By Brian Scott Lipton
Few people in the world truly understand the powers and perils of language – to connect, to divide, to speak love, spew hate, make us laugh, produce tears – than a playwright. And few playwrights have the same depth of understanding as Nassim Soleimanpour, an Iranian author who has never seen one of his works performed in his own country or in his native language, Farsi. Well, until now.
Mind you, not all of Nassim now being presented by Barrow Street Theatricals at MTC Stage II-City Center under Omar Elerian’s razor-sharp direction, is spoken in that foreign tongue. However, the bits and pieces of this incredibly honest, often humorous and consistently surprising show that are in Farsi carry an incredibly strong impact. And that’s because they’re being heard not just by us, but by Soleimanpour, a now-German resident who just arrived in New York as a working artist on December 4. Knowing this, one can’t help but be aware that being at Nassim is not merely another night at an Off-Broadway theater; it’s a momentous occasion.
However, Soleimanpour, who is a vital presence off-stage and then on-stage for the work’s entire 80 minutes, isn’t the one saying these words and phrases. The speakers include some on-stage volunteers, a few audience members (not always because they’re asked), and, primarily, a different guest actor each night who sees the script for the first time during each performance (as was true of Soleimanpour’s last NYC outing, “White Rabbit, Red Rabbit.”)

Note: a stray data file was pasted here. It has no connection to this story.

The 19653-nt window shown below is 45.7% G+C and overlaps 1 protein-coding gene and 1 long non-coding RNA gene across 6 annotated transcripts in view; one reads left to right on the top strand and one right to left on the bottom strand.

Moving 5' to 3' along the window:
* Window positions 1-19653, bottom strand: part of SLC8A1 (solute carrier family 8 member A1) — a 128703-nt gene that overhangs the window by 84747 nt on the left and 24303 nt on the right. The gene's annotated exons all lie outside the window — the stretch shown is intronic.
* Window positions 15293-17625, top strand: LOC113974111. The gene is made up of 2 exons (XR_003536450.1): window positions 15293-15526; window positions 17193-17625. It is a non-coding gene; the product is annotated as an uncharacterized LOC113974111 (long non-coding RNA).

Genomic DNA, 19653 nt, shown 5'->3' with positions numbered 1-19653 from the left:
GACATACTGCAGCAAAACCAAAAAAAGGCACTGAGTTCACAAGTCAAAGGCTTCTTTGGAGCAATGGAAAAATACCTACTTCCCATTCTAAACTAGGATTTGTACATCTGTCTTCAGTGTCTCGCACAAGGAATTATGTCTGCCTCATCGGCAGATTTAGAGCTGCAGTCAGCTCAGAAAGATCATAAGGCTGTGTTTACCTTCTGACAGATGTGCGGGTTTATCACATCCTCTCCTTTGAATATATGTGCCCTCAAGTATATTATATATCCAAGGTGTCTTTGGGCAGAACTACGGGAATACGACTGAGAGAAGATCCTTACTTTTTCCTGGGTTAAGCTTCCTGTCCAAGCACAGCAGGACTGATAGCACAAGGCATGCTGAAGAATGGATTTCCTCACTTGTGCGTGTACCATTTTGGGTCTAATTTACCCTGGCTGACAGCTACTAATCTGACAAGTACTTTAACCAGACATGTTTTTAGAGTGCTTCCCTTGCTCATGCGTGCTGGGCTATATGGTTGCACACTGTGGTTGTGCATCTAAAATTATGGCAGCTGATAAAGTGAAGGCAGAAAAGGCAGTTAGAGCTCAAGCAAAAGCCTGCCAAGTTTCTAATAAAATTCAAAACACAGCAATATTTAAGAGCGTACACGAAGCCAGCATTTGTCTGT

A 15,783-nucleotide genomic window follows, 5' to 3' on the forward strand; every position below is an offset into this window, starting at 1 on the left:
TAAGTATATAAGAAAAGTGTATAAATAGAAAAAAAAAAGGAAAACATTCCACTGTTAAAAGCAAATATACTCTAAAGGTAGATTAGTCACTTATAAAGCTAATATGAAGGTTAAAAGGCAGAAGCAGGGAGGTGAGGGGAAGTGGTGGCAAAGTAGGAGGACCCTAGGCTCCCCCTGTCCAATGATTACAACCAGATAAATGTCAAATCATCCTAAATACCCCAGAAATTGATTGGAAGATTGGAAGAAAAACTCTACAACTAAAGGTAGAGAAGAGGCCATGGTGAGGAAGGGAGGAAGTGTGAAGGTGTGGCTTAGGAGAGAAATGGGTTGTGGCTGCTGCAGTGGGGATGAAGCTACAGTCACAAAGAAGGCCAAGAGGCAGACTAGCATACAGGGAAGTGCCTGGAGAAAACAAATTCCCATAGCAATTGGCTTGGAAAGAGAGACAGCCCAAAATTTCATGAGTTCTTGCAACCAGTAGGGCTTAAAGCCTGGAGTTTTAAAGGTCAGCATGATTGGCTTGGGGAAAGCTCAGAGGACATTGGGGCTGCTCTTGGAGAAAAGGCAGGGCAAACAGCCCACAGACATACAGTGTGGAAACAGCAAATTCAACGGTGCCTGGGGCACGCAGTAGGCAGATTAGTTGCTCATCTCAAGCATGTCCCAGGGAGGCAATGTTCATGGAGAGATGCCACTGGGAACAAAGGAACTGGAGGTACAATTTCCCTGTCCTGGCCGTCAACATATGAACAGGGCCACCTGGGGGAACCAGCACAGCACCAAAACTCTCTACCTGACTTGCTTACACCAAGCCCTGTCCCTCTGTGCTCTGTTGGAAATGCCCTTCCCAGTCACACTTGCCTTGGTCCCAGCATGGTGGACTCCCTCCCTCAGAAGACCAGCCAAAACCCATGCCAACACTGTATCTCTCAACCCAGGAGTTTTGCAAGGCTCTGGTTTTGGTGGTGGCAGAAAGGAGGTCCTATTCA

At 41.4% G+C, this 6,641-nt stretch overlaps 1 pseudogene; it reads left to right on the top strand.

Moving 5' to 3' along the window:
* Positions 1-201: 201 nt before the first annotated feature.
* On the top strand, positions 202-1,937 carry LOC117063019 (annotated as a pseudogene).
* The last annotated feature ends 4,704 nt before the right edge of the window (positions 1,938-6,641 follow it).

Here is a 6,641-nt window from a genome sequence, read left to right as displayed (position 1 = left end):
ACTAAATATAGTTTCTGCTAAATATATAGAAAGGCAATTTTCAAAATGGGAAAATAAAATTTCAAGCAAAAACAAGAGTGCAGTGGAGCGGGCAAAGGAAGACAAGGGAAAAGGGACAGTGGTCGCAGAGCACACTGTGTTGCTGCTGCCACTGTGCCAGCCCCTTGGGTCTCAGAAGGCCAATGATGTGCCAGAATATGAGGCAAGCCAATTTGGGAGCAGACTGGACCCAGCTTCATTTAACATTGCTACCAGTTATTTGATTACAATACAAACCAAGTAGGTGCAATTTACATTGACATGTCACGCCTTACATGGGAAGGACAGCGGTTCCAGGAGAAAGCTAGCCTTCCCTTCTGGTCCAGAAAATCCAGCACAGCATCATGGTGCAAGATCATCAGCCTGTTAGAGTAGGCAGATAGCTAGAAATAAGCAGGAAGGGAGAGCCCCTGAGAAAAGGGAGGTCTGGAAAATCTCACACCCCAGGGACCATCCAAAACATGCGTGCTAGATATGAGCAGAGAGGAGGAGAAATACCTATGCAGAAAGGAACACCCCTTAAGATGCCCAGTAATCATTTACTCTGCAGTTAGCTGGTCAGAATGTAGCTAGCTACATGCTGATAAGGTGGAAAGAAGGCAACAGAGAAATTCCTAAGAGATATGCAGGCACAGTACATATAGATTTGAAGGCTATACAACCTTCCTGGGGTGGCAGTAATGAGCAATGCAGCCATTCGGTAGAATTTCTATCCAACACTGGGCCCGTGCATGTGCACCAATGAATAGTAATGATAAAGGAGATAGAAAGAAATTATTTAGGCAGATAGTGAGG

Hard as that is, the intrepid guest star is actually asked to perform multiple acts of bravery. The show – which ultimately serves as a lovely meditation on the universal subjects of childhood and friendship — relies heavily on the actor forming both an instant bond with the audience, and, far more importantly, an instant bond with Soleimanpour. At the December 7 performance I attended, those formidable duties were handled with remarkable grace and great humor by former “L.A. Law” star Corbin Bernsen (perhaps not so coincidentally, a playwright himself). Obviously, your experience will not be the same.
But the message will be. Communication, verbal and otherwise, is perhaps the greatest gift human beings can share with another, and any opportunity to do so that fosters stronger cultural understanding and shared experience, no matter your place of birth, should never be wasted.
Photos: Joan Marcus
Nassim is at Manhattan Theatre Club at New York City Center (131 West 51st Street). Tickets can be purchased by visiting www.NYCityCenter.org or by calling CityTix at 212-581-1212.